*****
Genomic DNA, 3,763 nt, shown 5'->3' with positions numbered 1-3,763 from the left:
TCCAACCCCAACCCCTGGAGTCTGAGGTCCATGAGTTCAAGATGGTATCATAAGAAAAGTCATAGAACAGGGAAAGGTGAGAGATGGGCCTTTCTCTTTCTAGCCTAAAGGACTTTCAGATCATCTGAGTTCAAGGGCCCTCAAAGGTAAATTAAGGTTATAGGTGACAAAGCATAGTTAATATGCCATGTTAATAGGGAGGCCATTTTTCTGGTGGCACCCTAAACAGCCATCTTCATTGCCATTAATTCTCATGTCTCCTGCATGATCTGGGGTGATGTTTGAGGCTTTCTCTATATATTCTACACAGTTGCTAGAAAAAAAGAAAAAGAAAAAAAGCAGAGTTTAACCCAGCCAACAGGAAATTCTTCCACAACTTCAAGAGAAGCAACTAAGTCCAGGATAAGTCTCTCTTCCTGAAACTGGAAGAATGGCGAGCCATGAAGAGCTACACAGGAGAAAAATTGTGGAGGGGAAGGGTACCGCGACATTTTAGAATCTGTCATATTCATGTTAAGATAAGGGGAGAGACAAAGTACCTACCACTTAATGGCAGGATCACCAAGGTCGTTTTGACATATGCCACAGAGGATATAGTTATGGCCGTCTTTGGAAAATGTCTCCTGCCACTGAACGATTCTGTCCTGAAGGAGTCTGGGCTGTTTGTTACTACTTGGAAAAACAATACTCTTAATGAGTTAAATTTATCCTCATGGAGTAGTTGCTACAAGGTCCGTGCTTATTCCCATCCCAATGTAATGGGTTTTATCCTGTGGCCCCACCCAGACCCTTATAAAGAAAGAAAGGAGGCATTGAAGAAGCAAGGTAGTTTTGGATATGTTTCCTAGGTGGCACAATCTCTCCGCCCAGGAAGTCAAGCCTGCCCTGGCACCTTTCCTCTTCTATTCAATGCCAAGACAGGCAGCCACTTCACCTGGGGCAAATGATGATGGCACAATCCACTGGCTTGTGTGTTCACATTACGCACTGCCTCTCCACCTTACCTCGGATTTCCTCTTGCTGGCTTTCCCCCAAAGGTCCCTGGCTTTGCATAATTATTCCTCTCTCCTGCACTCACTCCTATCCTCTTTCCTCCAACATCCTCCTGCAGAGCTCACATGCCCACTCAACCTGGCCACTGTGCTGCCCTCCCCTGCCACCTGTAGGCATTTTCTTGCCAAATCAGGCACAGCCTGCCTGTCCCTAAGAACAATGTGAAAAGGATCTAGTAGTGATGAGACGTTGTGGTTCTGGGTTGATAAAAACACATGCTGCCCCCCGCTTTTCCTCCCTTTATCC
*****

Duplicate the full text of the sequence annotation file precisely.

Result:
Genomic DNA, 3,763 nt, shown 5'->3' with positions numbered 1-3,763 from the left:
TCCAACCCCAACCCCTGGAGTCTGAGGTCCATGAGTTCAAGATGGTATCATAAGAAAAGTCATAGAACAGGGAAAGGTGAGAGATGGGCCTTTCTCTTTCTAGCCTAAAGGACTTTCAGATCATCTGAGTTCAAGGGCCCTCAAAGGTAAATTAAGGTTATAGGTGACAAAGCATAGTTAATATGCCATGTTAATAGGGAGGCCATTTTTCTGGTGGCACCCTAAACAGCCATCTTCATTGCCATTAATTCTCATGTCTCCTGCATGATCTGGGGTGATGTTTGAGGCTTTCTCTATATATTCTACACAGTTGCTAGAAAAAAAGAAAAAGAAAAAAAGCAGAGTTTAACCCAGCCAACAGGAAATTCTTCCACAACTTCAAGAGAAGCAACTAAGTCCAGGATAAGTCTCTCTTCCTGAAACTGGAAGAATGGCGAGCCATGAAGAGCTACACAGGAGAAAAATTGTGGAGGGGAAGGGTACCGCGACATTTTAGAATCTGTCATATTCATGTTAAGATAAGGGGAGAGACAAAGTACCTACCACTTAATGGCAGGATCACCAAGGTCGTTTTGACATATGCCACAGAGGATATAGTTATGGCCGTCTTTGGAAAATGTCTCCTGCCACTGAACGATTCTGTCCTGAAGGAGTCTGGGCTGTTTGTTACTACTTGGAAAAACAATACTCTTAATGAGTTAAATTTATCCTCATGGAGTAGTTGCTACAAGGTCCGTGCTTATTCCCATCCCAATGTAATGGGTTTTATCCTGTGGCCCCACCCAGACCCTTATAAAGAAAGAAAGGAGGCATTGAAGAAGCAAGGTAGTTTTGGATATGTTTCCTAGGTGGCACAATCTCTCCGCCCAGGAAGTCAAGCCTGCCCTGGCACCTTTCCTCTTCTATTCAATGCCAAGACAGGCAGCCACTTCACCTGGGGCAAATGATGATGGCACAATCCACTGGCTTGTGTGTTCACATTACGCACTGCCTCTCCACCTTACCTCGGATTTCCTCTTGCTGGCTTTCCCCCAAAGGTCCCTGGCTTTGCATAATTATTCCTCTCTCCTGCACTCACTCCTATCCTCTTTCCTCCAACATCCTCCTGCAGAGCTCACATGCCCACTCAACCTGGCCACTGTGCTGCCCTCCCCTGCCACCTGTAGGCATTTTCTTGCCAAATCAGGCACAGCCTGCCTGTCCCTAAGAACAATGTGAAAAGGATCTAGTAGTGATGAGACGTTGTGGTTCTGGGTTGATAAAAACACATGCTGCCCCCCGCTTTTCCTCCCTTTATCC